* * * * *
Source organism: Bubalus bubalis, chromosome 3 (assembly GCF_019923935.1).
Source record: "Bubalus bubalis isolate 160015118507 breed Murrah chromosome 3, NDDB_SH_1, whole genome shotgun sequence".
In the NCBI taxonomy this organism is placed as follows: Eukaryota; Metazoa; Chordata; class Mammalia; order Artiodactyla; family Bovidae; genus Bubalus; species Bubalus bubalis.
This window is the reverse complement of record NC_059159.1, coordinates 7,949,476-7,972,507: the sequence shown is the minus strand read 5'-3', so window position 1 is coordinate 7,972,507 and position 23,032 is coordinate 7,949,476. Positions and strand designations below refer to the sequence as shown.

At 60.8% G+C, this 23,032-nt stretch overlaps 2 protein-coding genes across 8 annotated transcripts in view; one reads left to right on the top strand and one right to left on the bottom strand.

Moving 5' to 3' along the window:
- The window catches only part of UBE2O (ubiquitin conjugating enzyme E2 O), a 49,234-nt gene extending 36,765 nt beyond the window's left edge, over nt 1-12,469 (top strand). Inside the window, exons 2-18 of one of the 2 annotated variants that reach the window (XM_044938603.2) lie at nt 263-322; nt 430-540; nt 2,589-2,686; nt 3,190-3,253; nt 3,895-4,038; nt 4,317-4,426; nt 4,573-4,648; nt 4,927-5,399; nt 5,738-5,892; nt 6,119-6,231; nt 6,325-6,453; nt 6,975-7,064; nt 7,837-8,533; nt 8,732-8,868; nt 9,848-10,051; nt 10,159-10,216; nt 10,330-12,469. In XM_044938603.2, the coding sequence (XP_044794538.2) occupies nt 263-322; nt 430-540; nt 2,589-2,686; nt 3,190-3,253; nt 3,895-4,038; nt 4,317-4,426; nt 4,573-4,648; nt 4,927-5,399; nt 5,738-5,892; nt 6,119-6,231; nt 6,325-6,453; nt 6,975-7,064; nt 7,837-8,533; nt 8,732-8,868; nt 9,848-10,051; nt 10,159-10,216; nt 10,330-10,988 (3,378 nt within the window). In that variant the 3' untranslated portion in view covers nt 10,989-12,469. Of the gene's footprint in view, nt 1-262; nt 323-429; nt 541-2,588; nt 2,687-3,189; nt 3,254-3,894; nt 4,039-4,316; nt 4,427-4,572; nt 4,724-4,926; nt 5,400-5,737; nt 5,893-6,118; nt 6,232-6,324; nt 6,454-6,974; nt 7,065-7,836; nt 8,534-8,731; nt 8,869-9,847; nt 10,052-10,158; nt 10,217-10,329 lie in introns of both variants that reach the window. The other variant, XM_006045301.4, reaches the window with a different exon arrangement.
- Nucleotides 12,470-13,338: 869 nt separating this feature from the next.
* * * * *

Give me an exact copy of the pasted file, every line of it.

Source organism: Bubalus bubalis, chromosome 3 (assembly GCF_019923935.1).
Source record: "Bubalus bubalis isolate 160015118507 breed Murrah chromosome 3, NDDB_SH_1, whole genome shotgun sequence".
In the NCBI taxonomy this organism is placed as follows: Eukaryota; Metazoa; Chordata; class Mammalia; order Artiodactyla; family Bovidae; genus Bubalus; species Bubalus bubalis.
This window is the reverse complement of record NC_059159.1, coordinates 7,949,476-7,972,507: the sequence shown is the minus strand read 5'-3', so window position 1 is coordinate 7,972,507 and position 23,032 is coordinate 7,949,476. Positions and strand designations below refer to the sequence as shown.

At 60.8% G+C, this 23,032-nt stretch overlaps 2 protein-coding genes across 8 annotated transcripts in view; one reads left to right on the top strand and one right to left on the bottom strand.

Moving 5' to 3' along the window:
- The window catches only part of UBE2O (ubiquitin conjugating enzyme E2 O), a 49,234-nt gene extending 36,765 nt beyond the window's left edge, over nt 1-12,469 (top strand). Inside the window, exons 2-18 of one of the 2 annotated variants that reach the window (XM_044938603.2) lie at nt 263-322; nt 430-540; nt 2,589-2,686; nt 3,190-3,253; nt 3,895-4,038; nt 4,317-4,426; nt 4,573-4,648; nt 4,927-5,399; nt 5,738-5,892; nt 6,119-6,231; nt 6,325-6,453; nt 6,975-7,064; nt 7,837-8,533; nt 8,732-8,868; nt 9,848-10,051; nt 10,159-10,216; nt 10,330-12,469. In XM_044938603.2, the coding sequence (XP_044794538.2) occupies nt 263-322; nt 430-540; nt 2,589-2,686; nt 3,190-3,253; nt 3,895-4,038; nt 4,317-4,426; nt 4,573-4,648; nt 4,927-5,399; nt 5,738-5,892; nt 6,119-6,231; nt 6,325-6,453; nt 6,975-7,064; nt 7,837-8,533; nt 8,732-8,868; nt 9,848-10,051; nt 10,159-10,216; nt 10,330-10,988 (3,378 nt within the window). In that variant the 3' untranslated portion in view covers nt 10,989-12,469. Of the gene's footprint in view, nt 1-262; nt 323-429; nt 541-2,588; nt 2,687-3,189; nt 3,254-3,894; nt 4,039-4,316; nt 4,427-4,572; nt 4,724-4,926; nt 5,400-5,737; nt 5,893-6,118; nt 6,232-6,324; nt 6,454-6,974; nt 7,065-7,836; nt 8,534-8,731; nt 8,869-9,847; nt 10,052-10,158; nt 10,217-10,329 lie in introns of both variants that reach the window. The other variant, XM_006045301.4, reaches the window with a different exon arrangement.
- Nucleotides 12,470-13,338: 869 nt separating this feature from the next.